(This posting includes a handout which you are welcome to use with your students.)
This “tool” has since helped me remain calm in many stressful teaching situations. Without this, I probably would have changed careers many years ago. I discovered this tool during my first month of teaching ESL when I was in Africa in the Peace Corps.
Here is what happened that first time in Africa. One day early in the term, I was conducting a lesson in a class of 35 students. Sitting in the front row were two popular students, Kato (the class president) and his best friend, Abdula. They were have a good time privately whispering and laughing while I was explaining the lesson. I could tell the other students had noticed them, so I knew I had to do something before the other students would start talking and I’d lose control of the class. Because Kato and Abdula were popular, I knew that I could alienate the other students if I didn’t handle this situation delicately. I could feel my stomach churning and blood pressure rising. Probably many teachers would have the same initial inclination that I had which would be to just tell them to stop talking. But what if I did that, and they continued talking? Then what could I do? I decided to not say anything right then and to think about it after class.
After returning home, I spent hours struggling with what to do, when I hit on an idea. Since I didn’t want a confrontation in front of the other students, I decide to write both of them a message that would say something like, “Kato [Abdula], usually you are a serious student, but on Tuesday, you and Abdula [Kato] were have a conversation and laughing during the lesson. You were disturbing other students. I hope that you will be more serious in the future. “
I then realized that if I only give those two the little notes, all the other student would probably ask them what I had written to them, and it could get embarrassing for them. So I decided to write all 35 students a message. For most of them, I wrote, “You are working well in class. You listen well, answer questions and ask questions. Good job!”
That night, my sleep was disturbed by visions of Kato and Abdul laughing at what I had written and throwing the paper at me. But I decided that I needed to try this.
At the beginning of the next class, I handed out the notes, and Kato and Abdul were among the first to get theirs because they were sitting in the front. Soon, I was in the back of the room, giving out the last ones, when I turned to start walking to the front of the room. That’s when I saw Kato and Abdul standing in front waiting for me. My heart sank as I imagined an ugly confrontation. Instead, as I reached the front, the two of them crossed their arms as a sign of respect and said, “We’re sorry. We promise to be serious from now on.” Whew!!! Best of all, they and all the students were great those next couple of days. So to reinforce that, three days later, I wrote them all another message, and that time, I gave Kato and Abdul very positive comments.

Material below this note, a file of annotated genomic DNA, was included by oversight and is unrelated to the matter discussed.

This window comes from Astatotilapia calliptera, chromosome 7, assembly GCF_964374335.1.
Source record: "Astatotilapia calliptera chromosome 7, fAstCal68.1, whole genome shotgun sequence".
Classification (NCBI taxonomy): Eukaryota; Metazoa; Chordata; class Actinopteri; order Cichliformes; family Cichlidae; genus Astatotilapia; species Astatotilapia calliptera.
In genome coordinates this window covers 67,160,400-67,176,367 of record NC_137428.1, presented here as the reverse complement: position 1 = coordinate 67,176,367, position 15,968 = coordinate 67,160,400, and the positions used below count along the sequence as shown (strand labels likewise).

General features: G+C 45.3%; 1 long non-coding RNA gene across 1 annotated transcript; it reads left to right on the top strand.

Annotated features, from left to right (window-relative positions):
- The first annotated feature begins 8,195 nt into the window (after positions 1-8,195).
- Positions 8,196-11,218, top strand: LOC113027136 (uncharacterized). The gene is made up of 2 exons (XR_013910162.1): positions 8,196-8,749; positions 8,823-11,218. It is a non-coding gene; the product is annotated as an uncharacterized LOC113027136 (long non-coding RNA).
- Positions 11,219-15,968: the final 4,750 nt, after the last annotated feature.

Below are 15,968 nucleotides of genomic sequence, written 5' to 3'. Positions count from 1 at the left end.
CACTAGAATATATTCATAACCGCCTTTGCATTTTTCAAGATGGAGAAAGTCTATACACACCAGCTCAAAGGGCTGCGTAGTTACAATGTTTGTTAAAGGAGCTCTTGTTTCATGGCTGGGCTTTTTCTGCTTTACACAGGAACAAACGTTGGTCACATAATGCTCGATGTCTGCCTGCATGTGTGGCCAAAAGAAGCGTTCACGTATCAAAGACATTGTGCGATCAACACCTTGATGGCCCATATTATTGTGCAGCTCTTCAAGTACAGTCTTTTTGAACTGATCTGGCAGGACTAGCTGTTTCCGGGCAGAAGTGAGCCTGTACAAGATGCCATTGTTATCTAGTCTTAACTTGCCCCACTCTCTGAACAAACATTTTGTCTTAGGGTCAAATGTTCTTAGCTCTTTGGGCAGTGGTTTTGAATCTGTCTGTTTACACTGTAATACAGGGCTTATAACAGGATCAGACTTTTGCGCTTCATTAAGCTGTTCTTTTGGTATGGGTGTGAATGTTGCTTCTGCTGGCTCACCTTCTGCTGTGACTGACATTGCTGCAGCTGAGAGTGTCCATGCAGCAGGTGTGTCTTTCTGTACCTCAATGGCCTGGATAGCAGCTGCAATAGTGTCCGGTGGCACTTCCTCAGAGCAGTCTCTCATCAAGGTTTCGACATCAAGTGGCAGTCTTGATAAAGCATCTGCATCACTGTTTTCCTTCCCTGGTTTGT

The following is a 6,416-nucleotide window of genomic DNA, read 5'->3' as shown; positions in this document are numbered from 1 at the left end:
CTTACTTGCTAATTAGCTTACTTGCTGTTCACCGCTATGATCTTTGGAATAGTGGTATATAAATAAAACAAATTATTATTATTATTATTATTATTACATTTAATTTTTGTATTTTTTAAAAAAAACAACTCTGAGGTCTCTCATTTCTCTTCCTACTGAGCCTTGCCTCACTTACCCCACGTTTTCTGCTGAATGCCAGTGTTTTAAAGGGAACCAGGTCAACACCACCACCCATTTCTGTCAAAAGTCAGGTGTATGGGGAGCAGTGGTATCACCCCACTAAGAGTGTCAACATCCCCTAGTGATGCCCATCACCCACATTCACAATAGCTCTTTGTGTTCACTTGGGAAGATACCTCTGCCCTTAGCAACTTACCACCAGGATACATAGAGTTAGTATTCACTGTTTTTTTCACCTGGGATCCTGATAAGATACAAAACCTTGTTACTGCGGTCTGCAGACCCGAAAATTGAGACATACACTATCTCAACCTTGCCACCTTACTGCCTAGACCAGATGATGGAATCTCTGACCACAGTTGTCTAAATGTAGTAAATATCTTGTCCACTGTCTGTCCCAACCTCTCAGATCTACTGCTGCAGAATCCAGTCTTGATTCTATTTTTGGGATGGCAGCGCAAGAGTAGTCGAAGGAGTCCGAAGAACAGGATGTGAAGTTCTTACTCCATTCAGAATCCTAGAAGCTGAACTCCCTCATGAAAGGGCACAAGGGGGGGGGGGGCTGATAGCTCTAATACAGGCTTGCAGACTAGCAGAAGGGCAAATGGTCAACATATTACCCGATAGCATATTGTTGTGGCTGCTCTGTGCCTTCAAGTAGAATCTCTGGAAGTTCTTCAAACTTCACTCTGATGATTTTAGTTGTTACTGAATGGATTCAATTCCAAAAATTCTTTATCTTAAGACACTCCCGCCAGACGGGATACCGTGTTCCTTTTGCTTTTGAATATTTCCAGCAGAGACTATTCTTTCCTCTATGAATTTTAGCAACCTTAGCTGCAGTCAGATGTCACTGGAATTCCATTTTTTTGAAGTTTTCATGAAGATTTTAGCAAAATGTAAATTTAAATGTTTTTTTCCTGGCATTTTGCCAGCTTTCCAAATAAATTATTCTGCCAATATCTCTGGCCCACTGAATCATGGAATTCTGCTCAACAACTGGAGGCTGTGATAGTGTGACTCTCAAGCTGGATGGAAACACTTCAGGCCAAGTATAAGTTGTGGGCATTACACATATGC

I’ve used variations of this kind of feedback in many different classes that I’ve taught (on four continents and with students from over 40 countries) and found the response from students to be overwhelmingly positive. Needless to say, with access to computers/printers and photocopy machines and by using a standardized checklist, the process is much more user-friendly than it was when I had to write out a message to each student.
There are several reasons why this tool is so effective:
1) Students are given positive feedback on what they are doing that is helping them develop their skills. And they can see specifically what the teacher’s expectations are, and if they need to, adjust how they are meeting these.
2) No student is embarrassed in front of his/her classmates. The teacher doesn’t have to feel under pressure to “call out” a student during the class. The feedback can remain private.
3) The feedback is specific, depending on the goals of the course and/or the goals of a specific activity. See sample feedback form handout Feedback to students form
A Vital Step
A very important step is to give follow up feedback forms soon after in a future class to reward and encourage those who improved if they followed the advice in the previous one, and to reward those who have continued to do well.
As I had mentioned at the beginning of this posting, I have never felt as though I needed to react immediately to what a student was doing in class because I knew that I had this tool which I could use to redirect him/her is a non-threatening manner.
In sum, since that experience in Africa, I never again felt my blood pressure rise because I wasn’t sure how to handle a situation.
In my next posting, Most Important Tool for Classroom Management (Case two and Caveat) I’ll share another, very different situation in which I was able to use this tool to transform a class (and even a whole program).